Finding the x- and y-intercepts of an equation are important skills you'll need in math and the sciences. For some problems, this may be more complicated; fortunately, for linear equations it just couldn't be simpler. A linear equation will only ever have, at most, one x-intercept and one y-intercept.
A linear equation has the form y = mx + b, where M and B are constants. The x-intercept is the point where the line crosses the x-axis. By definition, the y-value of a linear equation when it crosses the x-axis will always be 0, since the x-axis is stationed at y = 0 on a graph. Consequently, to find a y-intercept, just substitute 0 for y and solve for x. This will give you the value of x at the x-intercept.
The y-intercept is the point at which the line crosses the y-axis; the value of x must be 0 at the y-intercept, because the y-axis is stationed at x = 0 on the graph. Consequently, to find the y-intercept, substitute 0 for x in your equation and calculate y. For equations of the form y = mx + b, this is especially easy; if x = 0, the first term (m times x) will be 0, so y will equal b. Thus, the constant b in a linear equation is the value of y at the y-intercept, while the constant m is the slope of the line -- the larger m is, the steeper the slope.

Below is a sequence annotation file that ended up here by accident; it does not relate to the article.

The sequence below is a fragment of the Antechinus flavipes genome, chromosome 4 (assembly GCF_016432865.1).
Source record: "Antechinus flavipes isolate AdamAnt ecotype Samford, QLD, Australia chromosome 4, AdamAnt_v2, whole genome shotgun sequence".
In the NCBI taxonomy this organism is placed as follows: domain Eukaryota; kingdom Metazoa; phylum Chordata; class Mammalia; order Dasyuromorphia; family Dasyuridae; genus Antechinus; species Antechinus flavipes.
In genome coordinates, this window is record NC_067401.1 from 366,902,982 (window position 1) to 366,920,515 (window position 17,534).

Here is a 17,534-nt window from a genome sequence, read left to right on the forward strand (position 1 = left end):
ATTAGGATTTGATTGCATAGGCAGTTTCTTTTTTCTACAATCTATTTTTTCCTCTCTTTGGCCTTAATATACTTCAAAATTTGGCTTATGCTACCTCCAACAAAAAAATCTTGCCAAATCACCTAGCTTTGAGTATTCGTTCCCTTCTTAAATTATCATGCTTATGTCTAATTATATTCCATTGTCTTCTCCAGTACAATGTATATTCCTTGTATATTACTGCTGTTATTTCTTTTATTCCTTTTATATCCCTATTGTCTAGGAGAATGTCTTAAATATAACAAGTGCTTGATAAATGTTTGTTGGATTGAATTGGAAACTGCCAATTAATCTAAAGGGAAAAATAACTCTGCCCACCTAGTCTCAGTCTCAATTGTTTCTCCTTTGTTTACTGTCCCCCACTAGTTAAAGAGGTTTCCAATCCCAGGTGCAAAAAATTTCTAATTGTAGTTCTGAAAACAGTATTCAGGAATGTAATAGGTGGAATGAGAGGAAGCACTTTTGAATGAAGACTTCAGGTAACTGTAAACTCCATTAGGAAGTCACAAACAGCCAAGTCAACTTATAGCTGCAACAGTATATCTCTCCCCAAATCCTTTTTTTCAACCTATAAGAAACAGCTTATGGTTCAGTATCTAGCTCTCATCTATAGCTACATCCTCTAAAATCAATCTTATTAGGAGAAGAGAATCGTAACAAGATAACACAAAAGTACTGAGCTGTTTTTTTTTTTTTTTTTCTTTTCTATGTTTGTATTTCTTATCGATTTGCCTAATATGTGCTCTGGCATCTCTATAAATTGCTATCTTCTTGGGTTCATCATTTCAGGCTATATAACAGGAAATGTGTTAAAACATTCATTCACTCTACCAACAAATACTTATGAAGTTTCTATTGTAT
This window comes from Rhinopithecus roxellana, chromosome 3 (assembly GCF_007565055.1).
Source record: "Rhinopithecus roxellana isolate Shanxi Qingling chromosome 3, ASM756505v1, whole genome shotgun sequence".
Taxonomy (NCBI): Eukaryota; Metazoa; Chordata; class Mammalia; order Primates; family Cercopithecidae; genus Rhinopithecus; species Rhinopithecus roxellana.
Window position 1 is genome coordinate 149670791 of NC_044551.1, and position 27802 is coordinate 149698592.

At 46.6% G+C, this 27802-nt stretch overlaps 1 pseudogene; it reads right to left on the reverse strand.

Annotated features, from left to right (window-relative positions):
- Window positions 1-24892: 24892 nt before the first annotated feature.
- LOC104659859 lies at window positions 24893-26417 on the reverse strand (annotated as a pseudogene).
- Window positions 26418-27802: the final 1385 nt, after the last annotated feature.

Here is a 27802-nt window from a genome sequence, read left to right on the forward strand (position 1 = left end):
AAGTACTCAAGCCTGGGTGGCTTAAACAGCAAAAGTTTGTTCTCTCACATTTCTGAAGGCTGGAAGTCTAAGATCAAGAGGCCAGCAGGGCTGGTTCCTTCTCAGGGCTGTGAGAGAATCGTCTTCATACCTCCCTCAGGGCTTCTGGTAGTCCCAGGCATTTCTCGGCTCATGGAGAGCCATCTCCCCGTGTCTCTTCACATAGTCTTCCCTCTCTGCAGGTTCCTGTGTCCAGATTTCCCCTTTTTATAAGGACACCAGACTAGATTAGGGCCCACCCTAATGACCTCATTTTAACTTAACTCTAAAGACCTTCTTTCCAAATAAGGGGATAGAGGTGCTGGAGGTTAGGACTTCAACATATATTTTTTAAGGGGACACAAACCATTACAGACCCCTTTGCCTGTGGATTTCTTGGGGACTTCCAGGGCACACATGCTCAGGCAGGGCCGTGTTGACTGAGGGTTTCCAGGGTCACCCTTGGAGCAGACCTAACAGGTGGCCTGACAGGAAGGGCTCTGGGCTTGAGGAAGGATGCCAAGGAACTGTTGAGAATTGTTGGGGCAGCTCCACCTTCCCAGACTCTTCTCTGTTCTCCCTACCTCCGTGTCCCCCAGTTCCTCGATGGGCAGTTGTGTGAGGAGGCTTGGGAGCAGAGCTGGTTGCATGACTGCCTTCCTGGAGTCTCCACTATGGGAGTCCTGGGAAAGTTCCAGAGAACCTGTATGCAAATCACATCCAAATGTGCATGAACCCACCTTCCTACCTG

Equations without Intercepts
Some equations do not have x- or y-intercepts; this usually happens when x or y are constant. For example, the equation y = 5 does not and cannot have an x-intercept, since y will never be equal to 0. Similarly, the equation x = 5 does not have a y-intercept as x will never be equal to 0. Both of these types of equations are flat lines that have no slope; the first one is perfectly horizontal, while the other is perfectly vertical.
Here's an example to illustrate how you can find x- and y-intercepts.
Example: Fine the x- and y-intercepts of the equation y = 10x - 12
To find the x-intercept, substitute y = 0 then solve.
0 = 10x - 12 12 = 10x x = 12 / 10 = 6/5. (or 1.2)
Therefore, the x-intercept is 6/5. Since this equation is in the form y = mx + b, and b is the value of y at the y-intercept, you also know the y-intercept must be -12.
About the Author
Based in San Diego, John Brennan has been writing about science and the environment since 2006. His articles have appeared in "Plenty," "San Diego Reader," "Santa Barbara Independent" and "East Bay Monthly." Brennan holds a Bachelor of Science in biology from the University of California, San Diego.